Nag Panchami is a one-of-a-kind festival where devotees celebrate and worship snakes as holy beings. According to Hindu calendar, Panchang, the festival is celebrated on the fifth day of Shravan (or Sawan) month in the Shukla Paksha which also marks the fifth day of waxing of the moon.
On the rituals front, this day witnesses devotees offering milk, rice and carry a traditional aarti ceremony to snakes. Through these snakes, they reckon they can pay obeisance to the God of serpents to seek the grace. Many faithful individuals also observe a fast all day.
While offering milk to the snakes, women seek blessings for a long and healthy life of their brothers on this day. Folklore has it that any offering done to the Nag devta or the serpent gods on this day reaches them and once propitiated, the gods bless the ardent devotee with boons desired.
The tale behind the festival is that after defeating the poisonous snake, Kaliya Naag, Lord Krishna blessed it saying whoever offers it milk on this day will be purged of their sins.
In the mythological epics, the primordial snake is identified as Adi Shesha or Shesha Nag. The word ‘shesh’ in sanskrit implies seven. And so this snake is visualised as a seven hooded snake on which the God of sustenance Lord Vishnu rests while it is in a coiled state.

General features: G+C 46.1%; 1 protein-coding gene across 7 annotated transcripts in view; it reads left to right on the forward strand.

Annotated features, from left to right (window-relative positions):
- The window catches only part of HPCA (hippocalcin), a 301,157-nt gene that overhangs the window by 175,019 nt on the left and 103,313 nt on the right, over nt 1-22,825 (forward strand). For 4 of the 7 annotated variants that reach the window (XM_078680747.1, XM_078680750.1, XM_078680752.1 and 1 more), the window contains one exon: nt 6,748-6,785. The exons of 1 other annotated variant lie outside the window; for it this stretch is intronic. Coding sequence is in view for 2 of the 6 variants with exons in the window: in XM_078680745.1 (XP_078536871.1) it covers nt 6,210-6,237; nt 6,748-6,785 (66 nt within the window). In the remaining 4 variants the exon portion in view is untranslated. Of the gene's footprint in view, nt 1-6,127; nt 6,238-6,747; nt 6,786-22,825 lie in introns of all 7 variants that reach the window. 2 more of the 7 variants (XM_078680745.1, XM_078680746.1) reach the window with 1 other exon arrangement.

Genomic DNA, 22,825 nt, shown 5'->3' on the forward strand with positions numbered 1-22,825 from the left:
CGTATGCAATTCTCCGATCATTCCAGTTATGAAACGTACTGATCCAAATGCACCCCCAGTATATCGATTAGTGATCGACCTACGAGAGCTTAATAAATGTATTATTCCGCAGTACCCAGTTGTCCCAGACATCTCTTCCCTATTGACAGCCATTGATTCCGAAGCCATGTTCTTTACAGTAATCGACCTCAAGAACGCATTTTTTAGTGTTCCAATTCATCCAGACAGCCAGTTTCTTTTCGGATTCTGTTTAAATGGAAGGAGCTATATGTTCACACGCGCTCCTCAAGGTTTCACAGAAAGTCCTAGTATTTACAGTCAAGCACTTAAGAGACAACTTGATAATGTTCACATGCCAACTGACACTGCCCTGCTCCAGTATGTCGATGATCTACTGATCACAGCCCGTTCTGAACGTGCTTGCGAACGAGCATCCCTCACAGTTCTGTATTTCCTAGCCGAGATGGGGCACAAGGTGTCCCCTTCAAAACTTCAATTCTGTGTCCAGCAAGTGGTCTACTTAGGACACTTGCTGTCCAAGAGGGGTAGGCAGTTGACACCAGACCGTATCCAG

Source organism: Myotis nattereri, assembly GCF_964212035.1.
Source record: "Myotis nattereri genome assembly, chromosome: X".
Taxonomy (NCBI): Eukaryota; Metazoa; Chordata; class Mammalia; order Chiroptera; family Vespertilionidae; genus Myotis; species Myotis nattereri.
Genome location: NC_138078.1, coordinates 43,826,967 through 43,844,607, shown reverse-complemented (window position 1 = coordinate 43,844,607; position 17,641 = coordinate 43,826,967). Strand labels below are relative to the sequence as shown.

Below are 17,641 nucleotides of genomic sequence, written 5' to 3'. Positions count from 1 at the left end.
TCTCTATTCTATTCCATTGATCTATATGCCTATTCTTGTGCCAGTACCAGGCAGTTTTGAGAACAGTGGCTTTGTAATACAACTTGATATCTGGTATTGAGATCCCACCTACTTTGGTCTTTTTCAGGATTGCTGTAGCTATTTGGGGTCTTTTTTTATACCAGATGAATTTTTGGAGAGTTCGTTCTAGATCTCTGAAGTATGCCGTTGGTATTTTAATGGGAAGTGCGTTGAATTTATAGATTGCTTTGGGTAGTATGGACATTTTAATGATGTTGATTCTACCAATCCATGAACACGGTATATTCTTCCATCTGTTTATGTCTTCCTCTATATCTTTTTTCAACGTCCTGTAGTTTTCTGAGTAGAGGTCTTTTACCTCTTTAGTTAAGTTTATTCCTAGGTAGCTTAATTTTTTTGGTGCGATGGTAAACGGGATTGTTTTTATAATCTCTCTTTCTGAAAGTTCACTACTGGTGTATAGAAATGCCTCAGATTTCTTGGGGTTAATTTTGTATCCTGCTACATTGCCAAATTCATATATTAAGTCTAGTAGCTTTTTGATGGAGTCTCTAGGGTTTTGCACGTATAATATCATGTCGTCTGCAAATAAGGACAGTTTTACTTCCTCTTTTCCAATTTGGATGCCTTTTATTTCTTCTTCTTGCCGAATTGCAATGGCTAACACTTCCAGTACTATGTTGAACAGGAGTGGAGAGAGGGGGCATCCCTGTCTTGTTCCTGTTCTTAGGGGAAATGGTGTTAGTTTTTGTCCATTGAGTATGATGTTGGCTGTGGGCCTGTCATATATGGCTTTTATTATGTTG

It is said that Lord Ram’s brother, Laxman and Lord Krishna’s elder brother, Balram were the avatars of the Sesha Naga, the 7 hooded serpent.
Besides Lord Vishnu even Lord Shiva, the God of destruction of evil, is depicted with a snake around his neck. This snake is also known as Vasuki.
Vasuki played a prominent role during Samudra Manthan or churning of the ocean in the Satyuga or Golden age. The Devas, Gods and the Asuras, demons used the serpent as a churning rope around Mandara Parvat for obtaining Amrit, the nectar of immortality.
Similar to these two popular snake characters, there are scores of revered snakes with devotional value and religious sentiment attached to them in our scriptures. And out of these scores, the primary 12 hold most religious value for the pious on Nag Panchami. These 12 are Ananta, Vasuki, Shesha, Padma, Kambala, Karkotaka, Ashvatara, Dhritarashtra, Shankhapala, Kaliya, Takshaka and Pingala.
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